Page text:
“Don't be discouraged by a failure. It can be a positive experience. Failure is, in a sense, the highway to success, inasmuch as every discovery of what is false leads us to seek earnestly after what is true, and every fresh experience points out some form of error which we shall afterwards carefully avoid.” 

I read this somewhere in high school, I wish I could remember where. I might have googled a quote on failure for an essay or something along the lines of that. It always stuck with me, how true its meaning was. Life is all about experience; each and every day we learn something new. Whether it be from error or reward, each day is a learning experience and we take away something onto the next . It taught me to learn and grow from my negative experiences and not to sit down and feel sorry for myself.

“We read fine things but never feel them to the full until we have gone the same steps as the author.” 
I didn't read this quote by John until after I found his grave in the cemetery, and ever since I stumbled upon it I've kept it "in my pocket". I had hooked up to the hostel wi-fi and started googling him as I was eager to learn more about his short life.

More often than not I feel like I read something and it hits a chord deep within my heart and soul, but I can't help but wonder if it's meaning the same thing to me as it does the author. Why did they write that line or section? What were they going through at that point in their lives that made them think to write that. 

The same could be said when it comes to judging people, how can you grasp their choices or actions without first travelling down that exact same path? You can't. You can guess, assume... you can try, but you'll never fully understand. You can't fully comprehend someone's actions until you've experienced each event leading up to them.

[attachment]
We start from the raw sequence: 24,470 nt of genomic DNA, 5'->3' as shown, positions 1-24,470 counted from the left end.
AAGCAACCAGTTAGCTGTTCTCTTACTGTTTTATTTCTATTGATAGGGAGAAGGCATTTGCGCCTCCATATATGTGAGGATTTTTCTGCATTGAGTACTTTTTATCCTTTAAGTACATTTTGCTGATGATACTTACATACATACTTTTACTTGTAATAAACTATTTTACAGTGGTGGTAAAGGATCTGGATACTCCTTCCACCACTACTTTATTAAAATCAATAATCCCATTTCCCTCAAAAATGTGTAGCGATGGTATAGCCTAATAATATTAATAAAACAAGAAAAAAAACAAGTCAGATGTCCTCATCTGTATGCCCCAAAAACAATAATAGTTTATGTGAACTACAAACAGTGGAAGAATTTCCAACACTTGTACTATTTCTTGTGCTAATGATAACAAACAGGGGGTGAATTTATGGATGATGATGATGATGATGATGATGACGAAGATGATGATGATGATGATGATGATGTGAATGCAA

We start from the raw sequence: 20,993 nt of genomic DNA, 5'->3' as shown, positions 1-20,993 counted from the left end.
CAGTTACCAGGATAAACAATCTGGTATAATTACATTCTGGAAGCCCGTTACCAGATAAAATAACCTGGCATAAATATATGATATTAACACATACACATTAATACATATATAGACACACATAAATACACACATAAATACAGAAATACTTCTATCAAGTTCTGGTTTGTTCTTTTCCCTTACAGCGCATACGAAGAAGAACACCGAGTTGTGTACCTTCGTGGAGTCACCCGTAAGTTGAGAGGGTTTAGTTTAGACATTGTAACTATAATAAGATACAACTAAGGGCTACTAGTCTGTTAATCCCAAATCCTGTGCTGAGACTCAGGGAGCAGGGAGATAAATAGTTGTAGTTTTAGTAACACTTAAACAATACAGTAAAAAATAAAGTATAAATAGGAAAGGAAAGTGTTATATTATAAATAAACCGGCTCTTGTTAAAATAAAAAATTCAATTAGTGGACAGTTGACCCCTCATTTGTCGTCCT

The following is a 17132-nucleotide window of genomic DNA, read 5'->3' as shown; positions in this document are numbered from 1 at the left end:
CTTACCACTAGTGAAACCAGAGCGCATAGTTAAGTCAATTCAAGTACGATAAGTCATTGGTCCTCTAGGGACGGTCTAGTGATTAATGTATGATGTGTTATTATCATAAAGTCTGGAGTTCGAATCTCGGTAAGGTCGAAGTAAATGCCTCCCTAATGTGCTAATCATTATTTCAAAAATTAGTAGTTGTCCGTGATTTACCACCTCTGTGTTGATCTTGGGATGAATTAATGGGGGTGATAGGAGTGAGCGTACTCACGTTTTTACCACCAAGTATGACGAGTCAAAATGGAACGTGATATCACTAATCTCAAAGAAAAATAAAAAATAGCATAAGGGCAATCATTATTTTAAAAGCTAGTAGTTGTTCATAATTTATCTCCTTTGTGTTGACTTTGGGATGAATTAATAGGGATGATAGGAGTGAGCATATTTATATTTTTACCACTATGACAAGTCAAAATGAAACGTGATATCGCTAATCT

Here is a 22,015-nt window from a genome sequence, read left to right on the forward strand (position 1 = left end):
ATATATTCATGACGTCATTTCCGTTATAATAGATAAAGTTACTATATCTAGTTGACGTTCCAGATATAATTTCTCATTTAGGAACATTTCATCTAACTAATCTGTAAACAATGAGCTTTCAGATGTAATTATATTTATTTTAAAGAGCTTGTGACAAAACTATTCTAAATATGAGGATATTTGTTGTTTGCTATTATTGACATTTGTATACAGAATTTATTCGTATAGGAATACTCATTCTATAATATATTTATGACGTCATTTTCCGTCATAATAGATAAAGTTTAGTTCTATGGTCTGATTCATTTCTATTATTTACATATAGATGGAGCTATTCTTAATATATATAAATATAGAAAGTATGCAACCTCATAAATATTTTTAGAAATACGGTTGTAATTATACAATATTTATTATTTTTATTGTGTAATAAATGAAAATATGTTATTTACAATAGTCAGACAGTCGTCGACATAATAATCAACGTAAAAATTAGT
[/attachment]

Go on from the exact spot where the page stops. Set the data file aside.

When I originally got to Europe I was there to attend an international leadership based conference through Rotary International for Rotaractors across the globe. It didn't turn out to be what I thought it was, so I went soul searching instead. 

I feel like a large part of my life is constant under scrutiny, that I am always being judged for my actions by those around me. As a single parent with two children from two different fathers, I'm slowly becoming used to it. 

I just wish that the vast majority of the world's population would read things like that and take it to heart as I do. I wish that they were blessed with a greater understanding of the world around them, and that no two people walk down the same path in life.  And that you can't fully understand one's decisions and choices unless you've experienced everything they have. 

I've always heard the term "don't judge a man until you've walked a mile in his shoes" thrown around in day to day conversation but it didn't strike as deep of a chord in me as that by John Keats. 

It gave me the motivation to study literature on a more serious basis, reading biographies on my favourite authors, even contacting some of them. Just to get a better understanding of what they mean and why they meant it. What life scenarios led them to write something so beautiful and moving. 
“The excellence of every Art is its intensity.”
With whatever you do, if you want to succeed and achieve the level of excellence that wells deep within your being.... put all you have into it.